We report the clinicopathologic features of 4 cases of pure pleomorphic rhabdomyosarcoma of the uterine corpus with an emphasis on their frequent expression of CD10 and CD56, review the relevant literature, and discuss differential diagnostic considerations. The patients ranged from 51 to 79 years (mean 68 y). All were FIGO stage IIIC to IV at initial surgical staging, and 3 were dead from the disease at an average of 8.6 months follow-up. In addition to the expected findings, other notable morphologic features included tumor giant cells (4/4), osteoclast-like giant cells (1/4), patchy myxoid stroma (4/4), and only infrequent cytoplasmic cross striations (1/4). The tumors in all 4 cases were positive for myogenin, myo-D1, smooth muscle actin, desmin, muscle-specific actin (HHF-35), and CD10; 3 (75%) of 4 cases were positive for calponin and CD56; all cases were negative for cytokeratin 7, synaptophysin, epithelial membrane antigen, placental-like alkaline phosphatase, chromogranin, and a pan-keratin. Twenty-three cases have been reported earlier in the English-language literature between 1969 and 2009. In combination with the current 4, the 27 patients had an age range of 35 to 87 years (mean 66.33 y). Only 1 patient was deemed inoperable; most had staging operations. Following their initial evaluations, 16 (59%) were found to have extrauterine extension of disease. At follow-up, 73% (19/27) were dead from the disease and 19.2% had no evidence of recurrence. Ten (53%) of the 19 deaths occurred within 6.5 months of initial evaluation. Stage at presentation did not have any significant impact on outcome: 73% of the 11 patients with uterus-confined disease at presentation were dead from the disease at follow-up, a rate of disease-associated death that was nearly identical to the 75% in the 16 patients with extrauterine disease at presentation. A wide variety of neoadjuvant and adjuvant therapies were administered, which did not appear to significantly impact outcomes. These data indicate that pleomorphic rhabdomyosarcoma of the uterine corpus is a highly aggressive, rapidly progressive tumor with a high case-fatality rate.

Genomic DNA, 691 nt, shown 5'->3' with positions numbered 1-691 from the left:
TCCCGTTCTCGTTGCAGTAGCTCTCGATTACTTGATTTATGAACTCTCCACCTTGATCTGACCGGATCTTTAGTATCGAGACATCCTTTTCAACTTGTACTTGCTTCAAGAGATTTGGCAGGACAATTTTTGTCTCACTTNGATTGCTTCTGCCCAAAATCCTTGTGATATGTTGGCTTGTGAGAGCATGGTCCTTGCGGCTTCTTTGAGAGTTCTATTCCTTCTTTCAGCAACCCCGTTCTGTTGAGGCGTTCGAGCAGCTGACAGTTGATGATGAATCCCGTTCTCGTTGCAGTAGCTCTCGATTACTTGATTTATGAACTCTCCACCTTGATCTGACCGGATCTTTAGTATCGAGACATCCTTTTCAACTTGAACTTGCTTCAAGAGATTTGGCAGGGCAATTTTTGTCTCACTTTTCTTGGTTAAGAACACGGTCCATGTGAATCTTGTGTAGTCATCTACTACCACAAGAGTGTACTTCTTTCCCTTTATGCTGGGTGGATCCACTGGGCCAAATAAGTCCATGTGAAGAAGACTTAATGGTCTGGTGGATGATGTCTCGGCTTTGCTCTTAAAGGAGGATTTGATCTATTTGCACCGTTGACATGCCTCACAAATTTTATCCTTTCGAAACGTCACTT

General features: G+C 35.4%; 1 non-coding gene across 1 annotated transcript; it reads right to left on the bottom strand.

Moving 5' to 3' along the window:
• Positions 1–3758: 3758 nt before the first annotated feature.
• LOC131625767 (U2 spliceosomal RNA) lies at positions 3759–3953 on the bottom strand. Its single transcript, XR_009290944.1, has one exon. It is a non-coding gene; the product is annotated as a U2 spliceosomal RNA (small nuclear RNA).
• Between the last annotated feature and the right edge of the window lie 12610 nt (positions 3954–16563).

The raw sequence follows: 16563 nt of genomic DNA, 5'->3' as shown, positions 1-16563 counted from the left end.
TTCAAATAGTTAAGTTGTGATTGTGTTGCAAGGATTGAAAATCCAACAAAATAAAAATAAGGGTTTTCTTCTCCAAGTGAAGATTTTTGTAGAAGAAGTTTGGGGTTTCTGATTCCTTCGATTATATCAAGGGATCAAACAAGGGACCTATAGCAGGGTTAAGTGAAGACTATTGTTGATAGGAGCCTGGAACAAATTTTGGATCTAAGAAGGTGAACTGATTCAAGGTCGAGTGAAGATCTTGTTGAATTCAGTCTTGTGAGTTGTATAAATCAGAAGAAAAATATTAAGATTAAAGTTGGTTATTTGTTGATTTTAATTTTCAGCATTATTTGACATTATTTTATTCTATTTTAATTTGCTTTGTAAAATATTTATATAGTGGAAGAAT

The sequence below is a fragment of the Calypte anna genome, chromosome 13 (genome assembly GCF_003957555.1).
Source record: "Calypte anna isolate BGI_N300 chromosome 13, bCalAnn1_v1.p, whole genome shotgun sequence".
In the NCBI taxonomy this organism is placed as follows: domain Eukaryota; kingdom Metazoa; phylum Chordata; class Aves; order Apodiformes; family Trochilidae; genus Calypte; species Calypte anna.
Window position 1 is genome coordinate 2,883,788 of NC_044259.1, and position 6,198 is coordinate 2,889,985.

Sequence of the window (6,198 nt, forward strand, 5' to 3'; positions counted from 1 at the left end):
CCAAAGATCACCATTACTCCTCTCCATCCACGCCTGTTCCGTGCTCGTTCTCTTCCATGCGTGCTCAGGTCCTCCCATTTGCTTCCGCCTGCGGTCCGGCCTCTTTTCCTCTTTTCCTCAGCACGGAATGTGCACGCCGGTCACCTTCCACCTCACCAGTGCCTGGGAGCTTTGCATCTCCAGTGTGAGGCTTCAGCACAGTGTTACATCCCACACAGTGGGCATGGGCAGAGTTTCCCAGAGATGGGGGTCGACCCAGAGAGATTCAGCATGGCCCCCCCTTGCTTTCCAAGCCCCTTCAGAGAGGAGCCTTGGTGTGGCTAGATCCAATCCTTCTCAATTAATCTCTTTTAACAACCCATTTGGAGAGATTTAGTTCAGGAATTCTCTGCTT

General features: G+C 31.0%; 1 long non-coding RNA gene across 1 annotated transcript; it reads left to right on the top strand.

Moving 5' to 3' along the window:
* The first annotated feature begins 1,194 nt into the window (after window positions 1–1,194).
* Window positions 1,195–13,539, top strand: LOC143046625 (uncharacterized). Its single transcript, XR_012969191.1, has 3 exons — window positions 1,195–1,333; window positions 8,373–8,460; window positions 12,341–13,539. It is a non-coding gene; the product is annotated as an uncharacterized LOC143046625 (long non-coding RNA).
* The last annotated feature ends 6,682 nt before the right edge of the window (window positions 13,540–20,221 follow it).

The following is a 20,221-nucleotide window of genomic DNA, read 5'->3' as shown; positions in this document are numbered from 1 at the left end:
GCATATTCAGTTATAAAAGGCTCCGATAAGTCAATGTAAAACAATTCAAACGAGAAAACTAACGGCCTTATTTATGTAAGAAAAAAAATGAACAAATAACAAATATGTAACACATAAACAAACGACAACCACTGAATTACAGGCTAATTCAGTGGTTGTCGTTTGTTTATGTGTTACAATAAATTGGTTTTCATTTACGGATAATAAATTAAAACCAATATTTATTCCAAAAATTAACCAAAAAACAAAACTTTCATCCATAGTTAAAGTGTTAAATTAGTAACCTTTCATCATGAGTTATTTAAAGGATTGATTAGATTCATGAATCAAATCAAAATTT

Department of Pathology (O.F., A.B.), Wilford Hall Medical Center, Lackland Air Force Base
Pathology Program (A.B.), San Antonio Uniformed Services Health Education Consortium, San Antonio
Department of Pathology and Laboratory Services (A.B.), Brooke Army Medical Center, Ft Sam Houston
Vanguard Pathology Associates, Austin (I.L.R.), Texas
Department of Pathology (O.F.), Vanderbilt University School of Medicine, Nashville, Tennessee
Department of Pathology (M.M.), Yale-New Haven Hospital
Department of Pathology (M.M.), Yale University School of Medicine
Department of Obstetrics, Gynecology and Reproductive Sciences (M.M., V.P., M.A.), Yale University School of Medicine, New Haven
Department of Pathology (V.P.), Bridgeport Hospital, Bridgeport, Connecticut
Providence Health and Services (M.M.), Portland, Oregon
The views expressed in this study are those of the authors and do not reflect the official policy of the Department of Defense or other Departments of the United States Government.
Address correspondence and reprint requests to Oluwole Fadare, MD, Department of Pathology, Vanderbilt University Medical Center, 1161 21st Ave S, MCN Rm C-2310D, Nashville, TN 37332. E-mail: firstname.lastname@example.org